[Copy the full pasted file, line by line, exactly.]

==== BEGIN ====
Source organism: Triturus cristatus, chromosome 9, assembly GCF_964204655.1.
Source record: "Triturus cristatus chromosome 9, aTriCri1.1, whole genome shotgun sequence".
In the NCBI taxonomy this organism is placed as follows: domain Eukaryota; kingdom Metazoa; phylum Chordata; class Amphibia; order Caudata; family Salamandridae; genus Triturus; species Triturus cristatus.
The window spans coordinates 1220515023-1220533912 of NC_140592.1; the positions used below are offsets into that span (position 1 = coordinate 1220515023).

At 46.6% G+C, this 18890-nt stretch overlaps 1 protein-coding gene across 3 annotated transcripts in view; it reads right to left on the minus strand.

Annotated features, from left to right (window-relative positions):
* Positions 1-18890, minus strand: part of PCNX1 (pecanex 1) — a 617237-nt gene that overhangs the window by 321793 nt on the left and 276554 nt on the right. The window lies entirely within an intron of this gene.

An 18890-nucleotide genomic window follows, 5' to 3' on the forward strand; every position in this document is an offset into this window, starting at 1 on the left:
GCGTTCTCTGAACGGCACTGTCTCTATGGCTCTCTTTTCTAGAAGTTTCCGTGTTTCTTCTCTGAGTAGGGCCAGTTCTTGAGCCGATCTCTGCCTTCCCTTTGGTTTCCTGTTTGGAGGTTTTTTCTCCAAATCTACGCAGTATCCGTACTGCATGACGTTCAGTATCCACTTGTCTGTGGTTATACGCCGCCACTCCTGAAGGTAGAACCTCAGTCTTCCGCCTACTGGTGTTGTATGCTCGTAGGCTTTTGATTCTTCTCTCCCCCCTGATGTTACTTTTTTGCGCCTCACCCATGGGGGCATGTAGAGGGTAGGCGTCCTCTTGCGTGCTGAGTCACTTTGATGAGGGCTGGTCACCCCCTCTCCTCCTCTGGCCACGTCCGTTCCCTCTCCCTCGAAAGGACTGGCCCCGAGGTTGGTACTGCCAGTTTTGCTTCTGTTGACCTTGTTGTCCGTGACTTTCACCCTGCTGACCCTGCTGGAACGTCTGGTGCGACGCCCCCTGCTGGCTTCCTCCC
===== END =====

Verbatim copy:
Source organism: Triturus cristatus, chromosome 9, assembly GCF_964204655.1.
Source record: "Triturus cristatus chromosome 9, aTriCri1.1, whole genome shotgun sequence".
In the NCBI taxonomy this organism is placed as follows: domain Eukaryota; kingdom Metazoa; phylum Chordata; class Amphibia; order Caudata; family Salamandridae; genus Triturus; species Triturus cristatus.
The window spans coordinates 1220515023-1220533912 of NC_140592.1; the positions used below are offsets into that span (position 1 = coordinate 1220515023).

At 46.6% G+C, this 18890-nt stretch overlaps 1 protein-coding gene across 3 annotated transcripts in view; it reads right to left on the minus strand.

Annotated features, from left to right (window-relative positions):
* Positions 1-18890, minus strand: part of PCNX1 (pecanex 1) — a 617237-nt gene that overhangs the window by 321793 nt on the left and 276554 nt on the right. The window lies entirely within an intron of this gene.

An 18890-nucleotide genomic window follows, 5' to 3' on the forward strand; every position in this document is an offset into this window, starting at 1 on the left:
GCGTTCTCTGAACGGCACTGTCTCTATGGCTCTCTTTTCTAGAAGTTTCCGTGTTTCTTCTCTGAGTAGGGCCAGTTCTTGAGCCGATCTCTGCCTTCCCTTTGGTTTCCTGTTTGGAGGTTTTTTCTCCAAATCTACGCAGTATCCGTACTGCATGACGTTCAGTATCCACTTGTCTGTGGTTATACGCCGCCACTCCTGAAGGTAGAACCTCAGTCTTCCGCCTACTGGTGTTGTATGCTCGTAGGCTTTTGATTCTTCTCTCCCCCCTGATGTTACTTTTTTGCGCCTCACCCATGGGGGCATGTAGAGGGTAGGCGTCCTCTTGCGTGCTGAGTCACTTTGATGAGGGCTGGTCACCCCCTCTCCTCCTCTGGCCACGTCCGTTCCCTCTCCCTCGAAAGGACTGGCCCCGAGGTTGGTACTGCCAGTTTTGCTTCTGTTGACCTTGTTGTCCGTGACTTTCACCCTGCTGACCCTGCTGGAACGTCTGGTGCGACGCCCCCTGCTGGCTTCCTCCC